ETA creates networksA network is a visual summary, generated by ETA, of the information in one or more documents. from information it extracts from documents. There are two ways of doing this:
ETA creates networks in three steps:
Each stage relies on the previous one; but the first two can be done together.
The overall data model spanning document collections and networks is described here.
The network data model is described here.
You can use networked relationships to detect community structures on Twitter for both user interaction and hashtag interaction. You can also use networks to detect individuals that are highly relevant to an issue or entity.
This also enables the creation of alarms and warnings that can allow you to take a strategic position to reacting to ongoing events.
Here's an example; it's a network that was created from Twitter traffic in response to a leak from BP in October 2012. The network view was created based on following tweets and any referenced web pages in those tweets that were related to the #BP Twitter tag.
The graph can be used to identify those with the highest levels of both positive and negative influence with a single click. You can also move directly to a document or tweet to review the content with a single click.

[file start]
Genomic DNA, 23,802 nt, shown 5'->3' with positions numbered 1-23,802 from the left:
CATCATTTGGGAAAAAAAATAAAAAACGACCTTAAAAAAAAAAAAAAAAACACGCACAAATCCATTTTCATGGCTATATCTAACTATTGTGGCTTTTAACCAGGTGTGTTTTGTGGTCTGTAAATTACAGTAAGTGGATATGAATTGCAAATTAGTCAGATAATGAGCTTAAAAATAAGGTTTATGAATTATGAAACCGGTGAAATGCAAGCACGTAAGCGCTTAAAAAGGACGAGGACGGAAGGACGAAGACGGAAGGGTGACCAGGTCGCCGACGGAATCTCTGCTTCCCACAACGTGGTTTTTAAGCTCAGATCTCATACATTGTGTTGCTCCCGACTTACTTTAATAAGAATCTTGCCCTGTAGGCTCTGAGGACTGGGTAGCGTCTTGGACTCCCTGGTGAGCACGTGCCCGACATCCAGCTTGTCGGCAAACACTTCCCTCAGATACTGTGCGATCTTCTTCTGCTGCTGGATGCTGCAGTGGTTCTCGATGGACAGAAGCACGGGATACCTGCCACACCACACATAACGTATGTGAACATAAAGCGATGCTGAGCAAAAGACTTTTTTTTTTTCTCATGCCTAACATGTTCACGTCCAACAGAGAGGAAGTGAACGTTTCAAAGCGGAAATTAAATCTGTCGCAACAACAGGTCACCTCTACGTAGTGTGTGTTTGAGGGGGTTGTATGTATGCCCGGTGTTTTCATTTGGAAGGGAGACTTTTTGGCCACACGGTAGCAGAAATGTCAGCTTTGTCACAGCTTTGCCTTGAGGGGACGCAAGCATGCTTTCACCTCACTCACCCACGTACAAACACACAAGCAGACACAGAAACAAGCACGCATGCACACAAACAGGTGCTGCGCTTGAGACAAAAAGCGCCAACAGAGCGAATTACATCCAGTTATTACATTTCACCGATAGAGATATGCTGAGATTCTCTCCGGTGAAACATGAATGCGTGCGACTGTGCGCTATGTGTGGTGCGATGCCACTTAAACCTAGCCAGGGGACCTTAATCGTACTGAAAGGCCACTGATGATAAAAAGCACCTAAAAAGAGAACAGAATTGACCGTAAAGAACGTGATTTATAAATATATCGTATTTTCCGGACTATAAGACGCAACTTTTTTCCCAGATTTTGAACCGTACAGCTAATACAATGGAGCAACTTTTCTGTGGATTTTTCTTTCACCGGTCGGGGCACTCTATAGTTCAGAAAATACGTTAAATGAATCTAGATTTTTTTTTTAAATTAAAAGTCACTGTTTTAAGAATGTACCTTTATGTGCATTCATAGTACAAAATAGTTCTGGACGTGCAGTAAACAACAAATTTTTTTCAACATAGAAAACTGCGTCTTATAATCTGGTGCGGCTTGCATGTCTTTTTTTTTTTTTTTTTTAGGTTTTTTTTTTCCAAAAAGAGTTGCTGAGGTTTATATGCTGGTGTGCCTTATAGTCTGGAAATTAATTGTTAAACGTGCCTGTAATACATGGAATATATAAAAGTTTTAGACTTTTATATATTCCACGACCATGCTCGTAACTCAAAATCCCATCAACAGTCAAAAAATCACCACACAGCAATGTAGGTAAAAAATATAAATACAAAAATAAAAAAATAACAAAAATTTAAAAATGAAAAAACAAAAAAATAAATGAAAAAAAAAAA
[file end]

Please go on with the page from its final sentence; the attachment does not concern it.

When you're looking for a single reference - search is the way forward. ETA's search function is similar to the way that Google or other search engines function. You enter a term and results within your documentation are displayed in a list.
The trouble with searches like this is they don't give you any context for your search results. (The same is true of using Google). You have a list of results but you need to drill down into those results and read the content in order to place them in the context of other terms or ideas.
Networks help you create context. They demonstrate the relationships between terms and other terms. They allow you to make quick connections between terms and understand relationships in a very simple way.
This can be used in a wide variety of means but let's take an example. A police service seizes a hard drive from a suspect. They then import the contents of that drive as a document collection. They could search through the drive for term after term and try and build up a picture of what the individual has been doing. This has long been the traditional method of investigating documentation gained in this manner. However, it's a slow process. It's also subject to human error - it's hard to read hundreds of documents and make automatic mental connections between them. A network establishes many of those relationships automatically - it's a time saving device and it eliminates much of the chances of error when establishing these relationships by hand. This allows the investigative team to draw some quick conclusions and progress their investigation rather than being tied up examining documentation. It's more likely that the team will get a result because of this.